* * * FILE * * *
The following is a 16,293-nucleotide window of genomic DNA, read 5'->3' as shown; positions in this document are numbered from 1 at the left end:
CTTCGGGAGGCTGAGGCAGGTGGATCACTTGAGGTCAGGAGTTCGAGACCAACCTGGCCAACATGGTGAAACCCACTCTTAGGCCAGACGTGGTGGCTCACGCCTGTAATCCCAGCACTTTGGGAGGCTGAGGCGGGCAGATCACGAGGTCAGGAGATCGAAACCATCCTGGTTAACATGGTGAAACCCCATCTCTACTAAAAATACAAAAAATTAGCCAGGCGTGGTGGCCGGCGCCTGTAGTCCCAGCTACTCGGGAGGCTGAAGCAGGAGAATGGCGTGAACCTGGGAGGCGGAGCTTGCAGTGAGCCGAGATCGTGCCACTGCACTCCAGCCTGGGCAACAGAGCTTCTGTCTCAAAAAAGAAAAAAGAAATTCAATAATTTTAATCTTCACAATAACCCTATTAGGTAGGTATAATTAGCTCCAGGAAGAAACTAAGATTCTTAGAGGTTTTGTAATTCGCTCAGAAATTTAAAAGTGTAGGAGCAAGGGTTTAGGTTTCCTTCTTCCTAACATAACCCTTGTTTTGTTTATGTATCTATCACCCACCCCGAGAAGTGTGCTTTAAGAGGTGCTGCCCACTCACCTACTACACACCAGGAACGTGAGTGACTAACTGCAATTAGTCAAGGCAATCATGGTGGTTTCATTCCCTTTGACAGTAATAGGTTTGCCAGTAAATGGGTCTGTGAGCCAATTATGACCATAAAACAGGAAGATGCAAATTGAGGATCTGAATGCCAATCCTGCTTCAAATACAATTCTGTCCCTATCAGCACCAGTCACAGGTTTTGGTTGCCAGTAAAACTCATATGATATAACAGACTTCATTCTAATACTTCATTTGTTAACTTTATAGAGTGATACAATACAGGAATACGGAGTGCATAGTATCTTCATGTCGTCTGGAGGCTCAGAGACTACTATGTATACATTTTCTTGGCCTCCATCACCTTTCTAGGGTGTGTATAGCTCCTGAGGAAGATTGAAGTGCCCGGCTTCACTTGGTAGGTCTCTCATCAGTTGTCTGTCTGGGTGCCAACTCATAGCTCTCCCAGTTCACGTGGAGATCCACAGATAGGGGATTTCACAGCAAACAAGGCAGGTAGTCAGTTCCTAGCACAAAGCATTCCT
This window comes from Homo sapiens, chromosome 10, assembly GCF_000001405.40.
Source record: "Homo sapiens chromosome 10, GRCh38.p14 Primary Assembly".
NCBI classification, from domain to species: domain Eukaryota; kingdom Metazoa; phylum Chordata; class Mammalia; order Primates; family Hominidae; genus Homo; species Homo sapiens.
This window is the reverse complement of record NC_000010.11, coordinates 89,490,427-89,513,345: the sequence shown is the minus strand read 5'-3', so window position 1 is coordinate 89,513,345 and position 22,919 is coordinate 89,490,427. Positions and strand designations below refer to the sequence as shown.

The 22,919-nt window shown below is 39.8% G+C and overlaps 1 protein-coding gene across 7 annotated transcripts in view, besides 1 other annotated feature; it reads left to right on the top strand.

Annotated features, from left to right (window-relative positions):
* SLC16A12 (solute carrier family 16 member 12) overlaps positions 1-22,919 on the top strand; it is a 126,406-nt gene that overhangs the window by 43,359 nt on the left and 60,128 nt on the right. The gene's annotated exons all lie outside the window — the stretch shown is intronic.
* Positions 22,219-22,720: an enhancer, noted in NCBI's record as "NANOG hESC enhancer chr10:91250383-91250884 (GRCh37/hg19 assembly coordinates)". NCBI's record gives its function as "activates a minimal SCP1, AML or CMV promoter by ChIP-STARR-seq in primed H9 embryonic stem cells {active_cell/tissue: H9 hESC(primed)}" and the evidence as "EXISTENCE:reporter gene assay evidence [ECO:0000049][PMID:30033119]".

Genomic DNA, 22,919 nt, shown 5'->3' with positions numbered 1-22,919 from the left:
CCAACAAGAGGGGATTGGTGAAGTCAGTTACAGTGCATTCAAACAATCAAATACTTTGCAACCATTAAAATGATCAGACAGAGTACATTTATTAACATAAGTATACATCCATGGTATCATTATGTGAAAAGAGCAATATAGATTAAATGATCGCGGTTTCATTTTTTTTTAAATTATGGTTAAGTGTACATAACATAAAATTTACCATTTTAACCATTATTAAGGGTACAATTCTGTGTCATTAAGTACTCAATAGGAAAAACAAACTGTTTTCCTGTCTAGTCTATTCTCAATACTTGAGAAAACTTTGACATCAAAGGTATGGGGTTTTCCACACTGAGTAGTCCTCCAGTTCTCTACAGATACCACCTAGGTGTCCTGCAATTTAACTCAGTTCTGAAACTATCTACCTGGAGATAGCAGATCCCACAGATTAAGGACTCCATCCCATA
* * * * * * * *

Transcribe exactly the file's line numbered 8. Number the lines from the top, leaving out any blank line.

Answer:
Annotated features, from left to right (window-relative positions):